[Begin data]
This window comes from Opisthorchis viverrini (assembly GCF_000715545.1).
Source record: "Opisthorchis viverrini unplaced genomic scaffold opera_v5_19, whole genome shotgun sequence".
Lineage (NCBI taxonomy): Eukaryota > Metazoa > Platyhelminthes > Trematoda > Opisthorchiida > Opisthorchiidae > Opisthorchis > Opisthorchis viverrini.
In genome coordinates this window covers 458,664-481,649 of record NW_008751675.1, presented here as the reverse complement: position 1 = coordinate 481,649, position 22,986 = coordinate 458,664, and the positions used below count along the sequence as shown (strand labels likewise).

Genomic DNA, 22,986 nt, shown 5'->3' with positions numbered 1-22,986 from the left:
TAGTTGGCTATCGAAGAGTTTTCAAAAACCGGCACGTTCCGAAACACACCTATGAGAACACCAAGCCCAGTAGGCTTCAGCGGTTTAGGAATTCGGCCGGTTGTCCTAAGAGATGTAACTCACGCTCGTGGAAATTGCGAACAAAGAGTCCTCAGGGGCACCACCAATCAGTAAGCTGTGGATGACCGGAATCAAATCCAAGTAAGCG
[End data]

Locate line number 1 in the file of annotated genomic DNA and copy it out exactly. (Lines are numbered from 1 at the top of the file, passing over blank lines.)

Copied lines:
This window comes from Opisthorchis viverrini (assembly GCF_000715545.1).